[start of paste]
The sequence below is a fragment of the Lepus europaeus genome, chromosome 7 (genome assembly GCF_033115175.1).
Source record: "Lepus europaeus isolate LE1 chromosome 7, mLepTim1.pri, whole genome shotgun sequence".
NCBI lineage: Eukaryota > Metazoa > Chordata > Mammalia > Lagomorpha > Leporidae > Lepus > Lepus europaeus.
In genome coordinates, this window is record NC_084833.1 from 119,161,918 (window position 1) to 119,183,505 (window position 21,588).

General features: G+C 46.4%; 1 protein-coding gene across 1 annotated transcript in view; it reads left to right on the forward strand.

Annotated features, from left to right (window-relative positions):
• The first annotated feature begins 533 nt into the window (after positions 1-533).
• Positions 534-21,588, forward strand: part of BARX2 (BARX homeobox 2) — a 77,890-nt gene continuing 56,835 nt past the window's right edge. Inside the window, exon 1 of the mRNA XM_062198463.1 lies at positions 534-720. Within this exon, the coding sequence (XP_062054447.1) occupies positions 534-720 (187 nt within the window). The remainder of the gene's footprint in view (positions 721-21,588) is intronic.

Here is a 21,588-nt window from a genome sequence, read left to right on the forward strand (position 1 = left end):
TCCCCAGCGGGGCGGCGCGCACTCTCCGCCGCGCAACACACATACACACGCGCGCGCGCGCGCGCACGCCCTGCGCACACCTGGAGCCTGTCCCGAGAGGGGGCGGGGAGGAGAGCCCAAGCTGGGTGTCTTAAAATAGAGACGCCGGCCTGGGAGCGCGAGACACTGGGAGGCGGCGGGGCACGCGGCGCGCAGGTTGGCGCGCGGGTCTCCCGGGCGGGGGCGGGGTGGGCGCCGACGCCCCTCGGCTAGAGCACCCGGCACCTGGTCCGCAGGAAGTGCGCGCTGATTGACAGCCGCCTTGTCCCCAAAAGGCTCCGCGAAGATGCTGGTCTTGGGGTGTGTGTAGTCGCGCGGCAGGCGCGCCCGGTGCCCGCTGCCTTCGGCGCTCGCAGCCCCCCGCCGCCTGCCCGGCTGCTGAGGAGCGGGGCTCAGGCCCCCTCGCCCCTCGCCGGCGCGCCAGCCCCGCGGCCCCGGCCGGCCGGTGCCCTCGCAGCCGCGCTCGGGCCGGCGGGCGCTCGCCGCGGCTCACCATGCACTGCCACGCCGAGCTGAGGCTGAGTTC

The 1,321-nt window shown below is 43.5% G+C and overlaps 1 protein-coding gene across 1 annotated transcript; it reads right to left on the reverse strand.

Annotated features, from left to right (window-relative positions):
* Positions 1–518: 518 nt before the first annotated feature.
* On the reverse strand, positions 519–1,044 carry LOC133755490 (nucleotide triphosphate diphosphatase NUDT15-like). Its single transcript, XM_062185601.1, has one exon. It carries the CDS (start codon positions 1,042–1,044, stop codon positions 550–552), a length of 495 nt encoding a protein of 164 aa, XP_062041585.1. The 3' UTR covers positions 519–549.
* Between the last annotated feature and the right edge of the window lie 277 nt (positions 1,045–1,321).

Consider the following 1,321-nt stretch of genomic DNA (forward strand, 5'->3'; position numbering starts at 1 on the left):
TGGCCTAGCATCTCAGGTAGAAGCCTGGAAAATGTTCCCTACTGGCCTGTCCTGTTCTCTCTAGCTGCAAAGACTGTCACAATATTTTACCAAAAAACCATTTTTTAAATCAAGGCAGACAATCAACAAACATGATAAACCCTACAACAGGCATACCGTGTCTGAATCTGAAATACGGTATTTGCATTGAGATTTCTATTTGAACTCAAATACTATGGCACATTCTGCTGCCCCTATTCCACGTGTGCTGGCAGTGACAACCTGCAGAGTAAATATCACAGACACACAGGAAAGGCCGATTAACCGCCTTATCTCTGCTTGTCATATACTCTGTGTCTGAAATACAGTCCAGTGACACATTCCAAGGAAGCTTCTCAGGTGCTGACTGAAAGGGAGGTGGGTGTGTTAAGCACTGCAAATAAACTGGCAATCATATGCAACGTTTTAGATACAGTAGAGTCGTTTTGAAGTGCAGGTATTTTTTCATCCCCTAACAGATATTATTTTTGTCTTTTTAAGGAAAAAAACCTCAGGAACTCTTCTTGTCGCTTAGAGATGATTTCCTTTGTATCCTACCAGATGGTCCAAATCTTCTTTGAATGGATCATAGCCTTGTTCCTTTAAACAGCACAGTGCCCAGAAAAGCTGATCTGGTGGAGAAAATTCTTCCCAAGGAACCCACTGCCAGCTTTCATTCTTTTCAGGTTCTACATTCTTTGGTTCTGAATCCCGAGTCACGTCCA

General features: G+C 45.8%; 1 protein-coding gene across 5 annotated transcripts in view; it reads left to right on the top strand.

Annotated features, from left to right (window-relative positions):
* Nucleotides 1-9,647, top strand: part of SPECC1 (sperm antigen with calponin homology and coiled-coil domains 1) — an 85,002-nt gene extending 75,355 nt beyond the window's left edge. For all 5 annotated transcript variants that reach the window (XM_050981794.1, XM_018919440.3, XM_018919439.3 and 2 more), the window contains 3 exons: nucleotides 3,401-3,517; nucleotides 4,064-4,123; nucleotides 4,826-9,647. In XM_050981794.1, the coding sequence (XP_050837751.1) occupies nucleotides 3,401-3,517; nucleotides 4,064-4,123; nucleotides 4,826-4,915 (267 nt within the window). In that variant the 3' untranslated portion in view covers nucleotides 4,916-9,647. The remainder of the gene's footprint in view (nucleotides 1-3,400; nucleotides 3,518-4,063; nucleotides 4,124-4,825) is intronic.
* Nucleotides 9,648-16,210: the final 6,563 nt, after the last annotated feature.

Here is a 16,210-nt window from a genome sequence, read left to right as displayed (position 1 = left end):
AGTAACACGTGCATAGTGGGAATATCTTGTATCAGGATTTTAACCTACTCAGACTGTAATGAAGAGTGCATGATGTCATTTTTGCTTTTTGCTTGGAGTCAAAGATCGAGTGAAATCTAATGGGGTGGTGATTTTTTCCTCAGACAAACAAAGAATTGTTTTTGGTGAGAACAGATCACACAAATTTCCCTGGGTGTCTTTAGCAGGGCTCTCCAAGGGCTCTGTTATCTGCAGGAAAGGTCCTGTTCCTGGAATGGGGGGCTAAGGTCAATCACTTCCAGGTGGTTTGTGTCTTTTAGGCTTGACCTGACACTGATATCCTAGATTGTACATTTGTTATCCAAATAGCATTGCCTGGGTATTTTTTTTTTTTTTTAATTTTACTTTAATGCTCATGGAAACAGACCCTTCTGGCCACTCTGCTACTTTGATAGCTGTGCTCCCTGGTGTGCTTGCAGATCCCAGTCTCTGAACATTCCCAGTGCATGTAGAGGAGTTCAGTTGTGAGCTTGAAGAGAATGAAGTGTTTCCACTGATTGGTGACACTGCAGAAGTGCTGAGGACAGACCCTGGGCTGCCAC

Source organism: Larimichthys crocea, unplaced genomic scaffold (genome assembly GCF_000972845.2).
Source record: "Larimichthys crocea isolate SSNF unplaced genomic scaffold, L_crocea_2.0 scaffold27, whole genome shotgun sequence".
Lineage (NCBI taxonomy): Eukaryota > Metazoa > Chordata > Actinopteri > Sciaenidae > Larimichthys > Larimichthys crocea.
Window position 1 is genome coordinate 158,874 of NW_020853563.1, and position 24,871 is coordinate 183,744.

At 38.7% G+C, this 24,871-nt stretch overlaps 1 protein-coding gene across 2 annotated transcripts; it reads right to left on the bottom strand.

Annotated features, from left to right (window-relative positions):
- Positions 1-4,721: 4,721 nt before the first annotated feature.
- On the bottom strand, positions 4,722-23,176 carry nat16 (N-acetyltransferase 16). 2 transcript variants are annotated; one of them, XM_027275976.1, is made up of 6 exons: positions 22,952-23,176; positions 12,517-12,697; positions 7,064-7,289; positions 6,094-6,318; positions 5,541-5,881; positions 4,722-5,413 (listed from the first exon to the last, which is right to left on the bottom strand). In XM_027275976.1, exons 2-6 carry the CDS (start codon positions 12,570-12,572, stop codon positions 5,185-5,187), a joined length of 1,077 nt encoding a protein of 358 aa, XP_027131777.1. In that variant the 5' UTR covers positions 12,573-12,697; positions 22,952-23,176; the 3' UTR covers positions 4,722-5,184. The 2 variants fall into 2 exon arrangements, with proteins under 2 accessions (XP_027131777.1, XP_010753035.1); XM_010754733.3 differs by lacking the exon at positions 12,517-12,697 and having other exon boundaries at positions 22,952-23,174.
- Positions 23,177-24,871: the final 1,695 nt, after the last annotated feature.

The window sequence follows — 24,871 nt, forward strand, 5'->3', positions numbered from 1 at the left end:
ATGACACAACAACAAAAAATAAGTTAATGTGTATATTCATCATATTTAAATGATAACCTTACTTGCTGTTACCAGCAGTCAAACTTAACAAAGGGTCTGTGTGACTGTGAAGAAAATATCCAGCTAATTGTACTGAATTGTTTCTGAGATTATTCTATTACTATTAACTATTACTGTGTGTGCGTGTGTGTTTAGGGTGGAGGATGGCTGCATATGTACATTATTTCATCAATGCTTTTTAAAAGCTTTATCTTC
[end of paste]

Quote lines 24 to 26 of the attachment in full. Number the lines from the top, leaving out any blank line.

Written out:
Source organism: Larimichthys crocea, unplaced genomic scaffold (genome assembly GCF_000972845.2).
Source record: "Larimichthys crocea isolate SSNF unplaced genomic scaffold, L_crocea_2.0 scaffold27, whole genome shotgun sequence".
Lineage (NCBI taxonomy): Eukaryota > Metazoa > Chordata > Actinopteri > Sciaenidae > Larimichthys > Larimichthys crocea.